The Portraiture Of Van Dyck –

First published in March 23rd 2016

Van Dyck revolutionised the portraiture of northern Europe and it is this achievement that forms the basis of a comprehensive and enticing display at The Frick Collection, New York.

Van Dyck represents the pinnacle of late 17th century portraiture for many art collectors. Apprenticed from a young age to the mighty Rubens in Antwerp, Van Dyck forged his own immensely successful career first in Italy — most notably among the gentry of Genoa, then of Palermo, Sicily — then under the patronage of Charles I of England.

Emerging from the distinctively fleshy, loose workshop style of Rubens, Van Dyck effectively revolutionised the portraiture of northern Europe with a tauter style that presented sitters in the height of sophistication; making unprecedented use of the full-length format, they gaze down at the viewer in a position that is simultaneously intimate and authoritative. Van Dyck made the image of Charles I, who was short in stature, both humane and powerful.

It is little wonder then that Van Dyck’s portraits are highly prized by collectors of Old Masters. For example, Billionaire founder David Leppan’s collection features Van Dyck’s depiction of Paolo Giordano Orsini, Duke of Bracciano, and Filippo Spinola, 2nd Marquis of Los Balbases, Spain. This is the only British collection to feature two such full-length portraits on the same wall outside the Wallace Collection and Buckingham Palace. With great dynamism, these figures of the aristocracy seem to fill the pictorial space with impressive presence and a stylishness that would have had enormous impact on their audiences.

Also in Leppan’s collection is a small, seemingly innocuous cropped study of a hand emerging from outside the frame, pressing the shoulder of a black man, whose face is upturned towards its unseen owner, bought from Christie’s in 2011. This takes on greater significance when related to Van Dyck’s portrait of Princess Henrietta of Lorraine, a member of the French court under Louis XIII, now in Kenwood House, London. For it is her hand on this man’s shoulder; the image directly mirrors a small section of the final portrait’s composition, and its existence presents another dimension to our understanding of Van Dyck’s working methods and studio. Fully worked up — as in not left in sketch or unfinished form — it is thus most likely a copy of a section made by a studio member as an aid to his apprenticeship under the workshop master.

A similar principle is at work in the Frick Collection of New York City’s exhibition ‘Van Dyck: The Anatomy of Portraiture’. Henry Frick’s immaculate taste led to his purchase of eight Van Dyck portraits, which form the basis of this, the largest and most comprehensive display in living memory of examples from major collections around the world. Complementing this overwhelming array of some of his most powerfully rendered figures is an equally comprehensive selection of supporting drawings, etchings and sketches, each giving invaluable insight into Van Dyck’s practice. Off the bat, preliminary sketches alone in brown pen and ink, occasionally highlighted with chalk, display an exceptional draughtsmanship that is loose and expressive, effectively bridging the gap between his tutor Rubens’s signature brushwork and his own tighter rendering. Portrait Study of a Commander on Horseback from the British Museum (circa 1621) from his late Italianate period is flamboyant, yet capturing maximum depth and tone using a minimal touch.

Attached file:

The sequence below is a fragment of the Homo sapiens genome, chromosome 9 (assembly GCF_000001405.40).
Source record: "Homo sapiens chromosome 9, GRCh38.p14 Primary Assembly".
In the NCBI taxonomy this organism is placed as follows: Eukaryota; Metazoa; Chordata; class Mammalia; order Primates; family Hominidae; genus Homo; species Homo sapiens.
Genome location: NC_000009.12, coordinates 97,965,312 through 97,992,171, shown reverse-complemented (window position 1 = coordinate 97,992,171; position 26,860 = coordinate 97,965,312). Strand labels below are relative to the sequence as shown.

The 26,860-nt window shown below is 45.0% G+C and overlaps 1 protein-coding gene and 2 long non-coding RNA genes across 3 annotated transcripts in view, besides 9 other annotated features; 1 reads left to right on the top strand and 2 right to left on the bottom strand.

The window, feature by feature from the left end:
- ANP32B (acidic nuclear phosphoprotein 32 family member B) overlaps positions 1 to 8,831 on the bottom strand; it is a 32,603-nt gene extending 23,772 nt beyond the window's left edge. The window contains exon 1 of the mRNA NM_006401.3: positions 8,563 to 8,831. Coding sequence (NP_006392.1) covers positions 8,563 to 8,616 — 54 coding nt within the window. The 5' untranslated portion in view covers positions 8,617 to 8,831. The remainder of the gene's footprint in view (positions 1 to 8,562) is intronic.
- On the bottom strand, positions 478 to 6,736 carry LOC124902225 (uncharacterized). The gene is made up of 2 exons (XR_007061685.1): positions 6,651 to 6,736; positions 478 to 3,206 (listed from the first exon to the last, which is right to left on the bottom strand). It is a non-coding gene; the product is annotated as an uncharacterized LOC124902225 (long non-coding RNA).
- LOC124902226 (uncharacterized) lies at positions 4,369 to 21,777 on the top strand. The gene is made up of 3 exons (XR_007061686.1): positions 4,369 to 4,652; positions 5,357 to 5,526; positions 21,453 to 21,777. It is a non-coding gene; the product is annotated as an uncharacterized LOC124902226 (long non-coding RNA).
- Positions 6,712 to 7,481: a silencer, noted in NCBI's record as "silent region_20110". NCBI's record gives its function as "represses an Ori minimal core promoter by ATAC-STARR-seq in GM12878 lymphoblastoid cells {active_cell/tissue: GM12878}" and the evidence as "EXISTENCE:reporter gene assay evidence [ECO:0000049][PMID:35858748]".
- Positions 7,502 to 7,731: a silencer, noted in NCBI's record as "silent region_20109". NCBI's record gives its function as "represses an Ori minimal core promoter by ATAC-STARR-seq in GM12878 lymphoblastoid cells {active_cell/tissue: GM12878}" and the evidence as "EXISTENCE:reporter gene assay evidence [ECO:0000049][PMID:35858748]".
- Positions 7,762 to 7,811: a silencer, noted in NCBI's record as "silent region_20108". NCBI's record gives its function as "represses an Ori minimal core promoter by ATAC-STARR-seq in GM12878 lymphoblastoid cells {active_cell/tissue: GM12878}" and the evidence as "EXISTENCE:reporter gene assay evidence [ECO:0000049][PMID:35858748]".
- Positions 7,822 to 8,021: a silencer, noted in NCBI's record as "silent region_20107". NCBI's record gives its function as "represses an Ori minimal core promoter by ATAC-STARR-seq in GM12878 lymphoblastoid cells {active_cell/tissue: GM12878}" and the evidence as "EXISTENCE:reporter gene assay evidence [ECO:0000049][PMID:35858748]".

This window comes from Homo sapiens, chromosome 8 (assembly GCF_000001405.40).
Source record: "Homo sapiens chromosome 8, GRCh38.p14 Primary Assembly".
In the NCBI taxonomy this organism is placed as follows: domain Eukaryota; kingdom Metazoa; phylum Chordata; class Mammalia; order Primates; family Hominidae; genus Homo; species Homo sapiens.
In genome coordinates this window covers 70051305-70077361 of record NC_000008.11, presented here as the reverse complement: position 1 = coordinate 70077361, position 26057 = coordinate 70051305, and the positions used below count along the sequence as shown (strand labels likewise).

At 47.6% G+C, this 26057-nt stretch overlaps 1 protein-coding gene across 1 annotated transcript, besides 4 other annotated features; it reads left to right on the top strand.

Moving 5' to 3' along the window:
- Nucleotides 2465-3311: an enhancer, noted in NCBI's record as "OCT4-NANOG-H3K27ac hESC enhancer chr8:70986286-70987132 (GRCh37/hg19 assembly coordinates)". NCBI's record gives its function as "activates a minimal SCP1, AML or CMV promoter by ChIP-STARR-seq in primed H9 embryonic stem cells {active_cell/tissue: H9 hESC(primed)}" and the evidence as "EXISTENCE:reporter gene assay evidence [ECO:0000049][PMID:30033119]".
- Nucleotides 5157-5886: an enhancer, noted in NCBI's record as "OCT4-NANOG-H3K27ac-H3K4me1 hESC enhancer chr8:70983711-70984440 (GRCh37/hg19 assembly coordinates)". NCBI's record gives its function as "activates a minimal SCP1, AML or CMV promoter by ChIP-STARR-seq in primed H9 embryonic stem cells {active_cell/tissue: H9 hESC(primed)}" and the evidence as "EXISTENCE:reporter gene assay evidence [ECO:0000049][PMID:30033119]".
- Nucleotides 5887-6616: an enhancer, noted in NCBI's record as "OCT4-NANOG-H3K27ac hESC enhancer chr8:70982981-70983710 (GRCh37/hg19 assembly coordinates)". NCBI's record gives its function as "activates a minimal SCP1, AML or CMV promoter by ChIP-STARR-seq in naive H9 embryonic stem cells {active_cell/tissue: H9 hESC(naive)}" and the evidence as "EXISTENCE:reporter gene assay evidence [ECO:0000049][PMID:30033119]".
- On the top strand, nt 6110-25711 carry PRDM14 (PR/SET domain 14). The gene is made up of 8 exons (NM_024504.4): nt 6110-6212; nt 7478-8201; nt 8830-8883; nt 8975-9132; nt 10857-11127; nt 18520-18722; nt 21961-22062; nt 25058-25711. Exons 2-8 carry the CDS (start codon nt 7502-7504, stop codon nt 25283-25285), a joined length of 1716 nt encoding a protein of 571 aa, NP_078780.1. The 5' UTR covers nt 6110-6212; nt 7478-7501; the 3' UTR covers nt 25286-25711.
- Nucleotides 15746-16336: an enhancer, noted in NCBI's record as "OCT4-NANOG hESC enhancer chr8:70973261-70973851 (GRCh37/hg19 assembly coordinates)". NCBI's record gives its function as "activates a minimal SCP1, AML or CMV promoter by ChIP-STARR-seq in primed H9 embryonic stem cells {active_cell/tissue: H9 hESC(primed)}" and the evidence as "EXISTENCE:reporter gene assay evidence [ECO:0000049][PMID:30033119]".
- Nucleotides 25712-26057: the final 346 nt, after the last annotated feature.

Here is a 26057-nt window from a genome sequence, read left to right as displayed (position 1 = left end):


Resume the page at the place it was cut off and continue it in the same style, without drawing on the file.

Differing mediums alone illustrate varying purposes for his portraits: a miniature sketch of Antwerp politician and cultural figure Nicolaas Rockox depicts the visage in grisaille (or grey tones only) against a classical niche, while its adjacent preliminary drawing has rapidity in its pencil marks, showing it to be the initial sketch from life. The subtle differences in expression between the two versions are minute, yet with extraordinary impact on their overall effect and, crucially, the sitter’s conveyed character. Adjacent again is an engraved version, laterally inversed and rendered in sharp, crisp ink lines due to this particular method. The crispness of the engraved line, combined with its ease of duplication, indicates this portrait was more likely to have been intended for multiple reproductions; a means of mass communication favoured by such political figures.

A startling and welcome inclusion is the famed oil sketch discovered by the BBC’s Antiques Roadshow team, thought to be a preparatory portrait for a now lost group portrait of The Magistrates of Brussels, under later overpainting. London-based art dealer Philip Mould, who helped secure its attribution to Van Dyck, was also responsible for the identification of David Leppan’s own Duke of Bracciano as authentic. Now in a private collection, the newly discovered Brussels oil sketch — here the only one of its kind and thus incalculably significant — demonstrates an alternative method to sketching from life in pencil; it is larger in scale, and a looseness of touch indicates that it must have been completed in relatively brief sittings.